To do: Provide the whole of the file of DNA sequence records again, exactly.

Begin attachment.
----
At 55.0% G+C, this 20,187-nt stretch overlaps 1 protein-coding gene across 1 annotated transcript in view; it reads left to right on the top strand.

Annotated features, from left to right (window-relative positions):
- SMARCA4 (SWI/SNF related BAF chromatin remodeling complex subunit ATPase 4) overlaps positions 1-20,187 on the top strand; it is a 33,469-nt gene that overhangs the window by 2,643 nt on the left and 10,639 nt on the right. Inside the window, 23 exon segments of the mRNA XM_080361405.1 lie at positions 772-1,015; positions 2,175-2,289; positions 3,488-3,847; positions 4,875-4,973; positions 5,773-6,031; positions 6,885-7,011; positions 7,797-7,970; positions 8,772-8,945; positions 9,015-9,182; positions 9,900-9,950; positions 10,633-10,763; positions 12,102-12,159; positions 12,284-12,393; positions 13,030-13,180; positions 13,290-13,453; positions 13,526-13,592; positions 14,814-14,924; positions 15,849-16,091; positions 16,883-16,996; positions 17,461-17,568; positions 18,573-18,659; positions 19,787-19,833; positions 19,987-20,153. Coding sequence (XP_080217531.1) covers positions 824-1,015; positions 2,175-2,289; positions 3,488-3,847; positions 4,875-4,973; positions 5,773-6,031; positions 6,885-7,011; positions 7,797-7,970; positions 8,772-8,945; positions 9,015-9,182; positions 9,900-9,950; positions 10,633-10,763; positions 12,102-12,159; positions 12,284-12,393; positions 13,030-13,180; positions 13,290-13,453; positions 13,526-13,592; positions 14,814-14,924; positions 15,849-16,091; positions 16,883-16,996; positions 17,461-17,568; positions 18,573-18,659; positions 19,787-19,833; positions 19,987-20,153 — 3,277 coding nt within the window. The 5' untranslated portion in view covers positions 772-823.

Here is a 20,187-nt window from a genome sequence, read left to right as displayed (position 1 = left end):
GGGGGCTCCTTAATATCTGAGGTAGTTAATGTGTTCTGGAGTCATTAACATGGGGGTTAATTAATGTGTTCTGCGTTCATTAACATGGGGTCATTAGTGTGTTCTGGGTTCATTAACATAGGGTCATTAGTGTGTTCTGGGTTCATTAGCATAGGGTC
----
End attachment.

At 55.0% G+C, this 20,187-nt stretch overlaps 1 protein-coding gene across 1 annotated transcript in view; it reads left to right on the top strand.

Annotated features, from left to right (window-relative positions):
- SMARCA4 (SWI/SNF related BAF chromatin remodeling complex subunit ATPase 4) overlaps positions 1-20,187 on the top strand; it is a 33,469-nt gene that overhangs the window by 2,643 nt on the left and 10,639 nt on the right. Inside the window, 23 exon segments of the mRNA XM_080361405.1 lie at positions 772-1,015; positions 2,175-2,289; positions 3,488-3,847; positions 4,875-4,973; positions 5,773-6,031; positions 6,885-7,011; positions 7,797-7,970; positions 8,772-8,945; positions 9,015-9,182; positions 9,900-9,950; positions 10,633-10,763; positions 12,102-12,159; positions 12,284-12,393; positions 13,030-13,180; positions 13,290-13,453; positions 13,526-13,592; positions 14,814-14,924; positions 15,849-16,091; positions 16,883-16,996; positions 17,461-17,568; positions 18,573-18,659; positions 19,787-19,833; positions 19,987-20,153. Coding sequence (XP_080217531.1) covers positions 824-1,015; positions 2,175-2,289; positions 3,488-3,847; positions 4,875-4,973; positions 5,773-6,031; positions 6,885-7,011; positions 7,797-7,970; positions 8,772-8,945; positions 9,015-9,182; positions 9,900-9,950; positions 10,633-10,763; positions 12,102-12,159; positions 12,284-12,393; positions 13,030-13,180; positions 13,290-13,453; positions 13,526-13,592; positions 14,814-14,924; positions 15,849-16,091; positions 16,883-16,996; positions 17,461-17,568; positions 18,573-18,659; positions 19,787-19,833; positions 19,987-20,153 — 3,277 coding nt within the window. The 5' untranslated portion in view covers positions 772-823.

Here is a 20,187-nt window from a genome sequence, read left to right as displayed (position 1 = left end):
GGGGGCTCCTTAATATCTGAGGTAGTTAATGTGTTCTGGAGTCATTAACATGGGGGTTAATTAATGTGTTCTGCGTTCATTAACATGGGGTCATTAGTGTGTTCTGGGTTCATTAACATAGGGTCATTAGTGTGTTCTGGGTTCATTAGCATAGGGTC